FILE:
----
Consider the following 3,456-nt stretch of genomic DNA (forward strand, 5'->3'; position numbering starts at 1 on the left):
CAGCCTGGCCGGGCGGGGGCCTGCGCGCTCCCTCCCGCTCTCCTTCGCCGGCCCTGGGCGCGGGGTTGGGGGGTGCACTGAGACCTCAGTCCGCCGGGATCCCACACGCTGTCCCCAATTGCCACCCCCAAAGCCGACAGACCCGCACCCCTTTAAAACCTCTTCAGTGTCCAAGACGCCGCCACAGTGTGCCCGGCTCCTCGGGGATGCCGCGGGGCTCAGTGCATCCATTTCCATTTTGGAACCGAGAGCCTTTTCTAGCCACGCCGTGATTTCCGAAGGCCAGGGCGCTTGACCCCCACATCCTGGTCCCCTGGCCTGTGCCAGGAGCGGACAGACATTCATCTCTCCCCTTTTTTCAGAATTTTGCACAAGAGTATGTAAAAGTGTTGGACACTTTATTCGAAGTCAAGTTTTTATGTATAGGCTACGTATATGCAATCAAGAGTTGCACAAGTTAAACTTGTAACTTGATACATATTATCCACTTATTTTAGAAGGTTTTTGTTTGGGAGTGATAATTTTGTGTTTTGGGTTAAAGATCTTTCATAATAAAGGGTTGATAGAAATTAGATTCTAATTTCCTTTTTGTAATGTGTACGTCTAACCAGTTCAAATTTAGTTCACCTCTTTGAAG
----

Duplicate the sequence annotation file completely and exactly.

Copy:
Consider the following 3,456-nt stretch of genomic DNA (forward strand, 5'->3'; position numbering starts at 1 on the left):
CAGCCTGGCCGGGCGGGGGCCTGCGCGCTCCCTCCCGCTCTCCTTCGCCGGCCCTGGGCGCGGGGTTGGGGGGTGCACTGAGACCTCAGTCCGCCGGGATCCCACACGCTGTCCCCAATTGCCACCCCCAAAGCCGACAGACCCGCACCCCTTTAAAACCTCTTCAGTGTCCAAGACGCCGCCACAGTGTGCCCGGCTCCTCGGGGATGCCGCGGGGCTCAGTGCATCCATTTCCATTTTGGAACCGAGAGCCTTTTCTAGCCACGCCGTGATTTCCGAAGGCCAGGGCGCTTGACCCCCACATCCTGGTCCCCTGGCCTGTGCCAGGAGCGGACAGACATTCATCTCTCCCCTTTTTTCAGAATTTTGCACAAGAGTATGTAAAAGTGTTGGACACTTTATTCGAAGTCAAGTTTTTATGTATAGGCTACGTATATGCAATCAAGAGTTGCACAAGTTAAACTTGTAACTTGATACATATTATCCACTTATTTTAGAAGGTTTTTGTTTGGGAGTGATAATTTTGTGTTTTGGGTTAAAGATCTTTCATAATAAAGGGTTGATAGAAATTAGATTCTAATTTCCTTTTTGTAATGTGTACGTCTAACCAGTTCAAATTTAGTTCACCTCTTTGAAG